to pay the rent, house-rent parties, rather than getting evicted or having their houses foreclose. A family would announce to anyone and everyone

on the block or in their city that they’re having a party on Saturday night for an evening of fun. There would be a cover charge at the door and

food and beverages would be extra. Many black people found that house-rent parties not only put food on their tables, but it gave them better

opportunities to pay the rent or the mortgage. For those citizens who could not make ends meet, they found that they became part of the statistics.

In moving from place to place, families would leave their furniture and financed belongings behind for the company’s to reposes their furniture. The

evicted found themselves flocking to their friends or families. Eventually leading to more than 10 to 15 persons living under the same house. The

Depression strained the family structure and sometimes even shattered it. In the early part of the depression women would not understand that

there weren’t any jobs for their husbands. They simply believed that their husbands were too lazy and just didn’t want to work. Men started having

the social workers call home to confirm on their behalf that indeed there were no jobs and that their husbands were not lying. Since men could not

find any work, they found themselves displaced in the household. Normally the husband was looked down upon by the rest of the family if he was

seen washing dishes or helping out around the house. Ashamed, confused, and resentful, they became sexually impotent. Women found that since

their husbands didn’t work and no food was being brought to the table, they would venture to work as temporary whores to keep their family

going. The Depression started to erode freedom. Some Americans a little more secure than others asked harsh questions like, how about

fingerprinting everyone on relief? Was it proper for a man on relief to own a car? Wasn’t it wrong to sell liquor to the head of the household?

Should reliefers be allowed to vote? In New Orleans a federal judge denied citizenship to four qualified persons because they were on relief and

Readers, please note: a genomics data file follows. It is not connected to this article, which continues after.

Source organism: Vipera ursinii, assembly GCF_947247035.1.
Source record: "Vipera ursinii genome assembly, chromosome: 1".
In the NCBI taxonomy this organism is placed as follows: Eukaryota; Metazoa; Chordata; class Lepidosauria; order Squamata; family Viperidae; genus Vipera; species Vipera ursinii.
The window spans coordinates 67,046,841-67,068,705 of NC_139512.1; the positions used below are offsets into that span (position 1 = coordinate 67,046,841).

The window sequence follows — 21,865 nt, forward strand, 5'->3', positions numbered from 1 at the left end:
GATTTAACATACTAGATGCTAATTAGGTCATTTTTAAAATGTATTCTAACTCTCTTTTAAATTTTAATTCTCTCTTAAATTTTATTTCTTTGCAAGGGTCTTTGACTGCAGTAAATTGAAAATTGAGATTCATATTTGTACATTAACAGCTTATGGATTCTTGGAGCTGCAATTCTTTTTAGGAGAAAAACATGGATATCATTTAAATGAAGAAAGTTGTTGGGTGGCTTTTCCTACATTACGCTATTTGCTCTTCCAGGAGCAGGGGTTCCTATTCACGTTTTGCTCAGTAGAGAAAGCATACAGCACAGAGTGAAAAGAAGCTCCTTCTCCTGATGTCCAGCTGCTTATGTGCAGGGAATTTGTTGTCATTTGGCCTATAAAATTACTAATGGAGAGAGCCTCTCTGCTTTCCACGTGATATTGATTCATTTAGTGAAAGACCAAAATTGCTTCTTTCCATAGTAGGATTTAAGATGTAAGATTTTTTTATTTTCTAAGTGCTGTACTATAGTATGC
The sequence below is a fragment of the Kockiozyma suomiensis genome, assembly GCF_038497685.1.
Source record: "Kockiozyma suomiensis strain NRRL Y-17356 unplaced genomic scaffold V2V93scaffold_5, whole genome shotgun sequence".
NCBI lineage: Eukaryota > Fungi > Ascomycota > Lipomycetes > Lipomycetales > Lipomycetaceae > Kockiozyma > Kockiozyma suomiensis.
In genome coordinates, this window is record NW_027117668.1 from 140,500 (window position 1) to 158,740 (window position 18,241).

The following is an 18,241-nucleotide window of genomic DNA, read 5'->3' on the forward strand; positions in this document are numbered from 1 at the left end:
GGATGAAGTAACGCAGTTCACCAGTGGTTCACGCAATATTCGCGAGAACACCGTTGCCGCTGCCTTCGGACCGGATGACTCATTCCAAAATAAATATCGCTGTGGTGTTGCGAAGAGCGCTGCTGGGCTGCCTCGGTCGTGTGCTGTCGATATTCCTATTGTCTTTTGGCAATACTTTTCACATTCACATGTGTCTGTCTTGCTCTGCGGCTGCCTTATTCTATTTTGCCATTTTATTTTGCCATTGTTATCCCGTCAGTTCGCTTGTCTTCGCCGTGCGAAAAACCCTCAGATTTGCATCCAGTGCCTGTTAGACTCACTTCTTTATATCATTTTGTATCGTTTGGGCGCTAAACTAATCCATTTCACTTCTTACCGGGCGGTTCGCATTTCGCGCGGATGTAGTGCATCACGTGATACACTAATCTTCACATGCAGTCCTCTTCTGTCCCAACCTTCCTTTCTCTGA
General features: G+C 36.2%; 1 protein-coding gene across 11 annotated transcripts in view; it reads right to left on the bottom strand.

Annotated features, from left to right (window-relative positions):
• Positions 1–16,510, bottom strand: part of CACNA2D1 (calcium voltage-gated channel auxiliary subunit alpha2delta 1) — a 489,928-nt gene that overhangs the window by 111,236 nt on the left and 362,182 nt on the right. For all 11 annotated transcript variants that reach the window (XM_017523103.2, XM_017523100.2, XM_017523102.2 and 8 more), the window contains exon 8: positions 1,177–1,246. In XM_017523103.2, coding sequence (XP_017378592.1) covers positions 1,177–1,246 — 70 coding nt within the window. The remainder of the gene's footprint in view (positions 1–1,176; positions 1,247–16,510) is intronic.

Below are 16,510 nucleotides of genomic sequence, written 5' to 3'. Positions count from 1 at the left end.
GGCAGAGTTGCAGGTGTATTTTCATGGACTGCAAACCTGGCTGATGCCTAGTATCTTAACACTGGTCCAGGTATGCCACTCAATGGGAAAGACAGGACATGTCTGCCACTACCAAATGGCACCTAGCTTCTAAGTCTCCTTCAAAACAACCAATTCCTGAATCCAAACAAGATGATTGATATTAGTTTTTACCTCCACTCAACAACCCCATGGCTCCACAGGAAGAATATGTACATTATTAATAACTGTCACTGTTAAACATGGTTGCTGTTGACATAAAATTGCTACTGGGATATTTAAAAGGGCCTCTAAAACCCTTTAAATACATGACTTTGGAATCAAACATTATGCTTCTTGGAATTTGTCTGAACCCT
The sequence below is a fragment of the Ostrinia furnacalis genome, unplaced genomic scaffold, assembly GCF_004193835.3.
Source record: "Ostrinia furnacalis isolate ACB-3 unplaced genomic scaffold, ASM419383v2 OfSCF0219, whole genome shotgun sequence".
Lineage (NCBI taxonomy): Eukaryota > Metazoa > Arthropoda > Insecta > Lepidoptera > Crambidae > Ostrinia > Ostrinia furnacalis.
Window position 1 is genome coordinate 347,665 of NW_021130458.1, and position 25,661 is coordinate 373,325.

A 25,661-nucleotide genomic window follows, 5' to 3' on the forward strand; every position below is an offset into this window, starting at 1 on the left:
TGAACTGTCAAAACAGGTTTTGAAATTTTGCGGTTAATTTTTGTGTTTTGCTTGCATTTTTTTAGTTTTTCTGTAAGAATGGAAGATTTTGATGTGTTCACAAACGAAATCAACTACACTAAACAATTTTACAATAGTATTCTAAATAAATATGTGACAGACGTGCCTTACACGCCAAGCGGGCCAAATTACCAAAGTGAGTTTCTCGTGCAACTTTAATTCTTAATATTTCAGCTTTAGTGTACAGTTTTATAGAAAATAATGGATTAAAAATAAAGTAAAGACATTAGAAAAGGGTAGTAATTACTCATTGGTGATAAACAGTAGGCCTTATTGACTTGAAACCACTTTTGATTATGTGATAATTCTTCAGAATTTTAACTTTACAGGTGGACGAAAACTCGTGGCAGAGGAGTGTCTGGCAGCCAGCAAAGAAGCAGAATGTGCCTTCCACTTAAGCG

therefore were "unable financially to contribute to the support of the government." Governor Talmadge of George was asked what he would do

about the millions of unemployed Americans. His responded, "Let’em starve!" Frank Hague, mayor of Jersey City, called for the erection in

Alaska of a concentration camp for the native "Reds." Franklin Delano Roosevelt was elected in 1932 defeating Hoover. In his inaugural address

he stated, "the only thing we have to fear is fear itself." He related this to the crash of the stock market and people’s fears of reinvesting and

banking. To increase the confidence in society FDR passed what was called the New Deal. These programs designed by FDR would create jobs

for the needy, set standards for employment, and would create agencies and acts to protect citizens’ investments in the future. With the Wagner

Act, FDR gave workers the right to organize and bargain through unions. The Fair Labor Standards Act of 1938 mandated maximum hours and

minimum wages. The CCC (Civilian Conservation Corps) provided training and jobs for unemployed young men. The WPA (Workers Progress

Administration) employed 9 million people in various public works projects between 1935 and 1943. The FDIC (Federal Deposit Insurance

Corporation) was created to promote stability in the banking industry. This agency would insure depositors up to $100,000 per account. The

Great Depression took its toll on many American families. Widespread unemployment, foreclosures, and the strain on the family structure are only

some of the effects of the Great Depression. These major setbacks in life tested many families during what was probably the most difficult time in

American history.

Word Count: 1241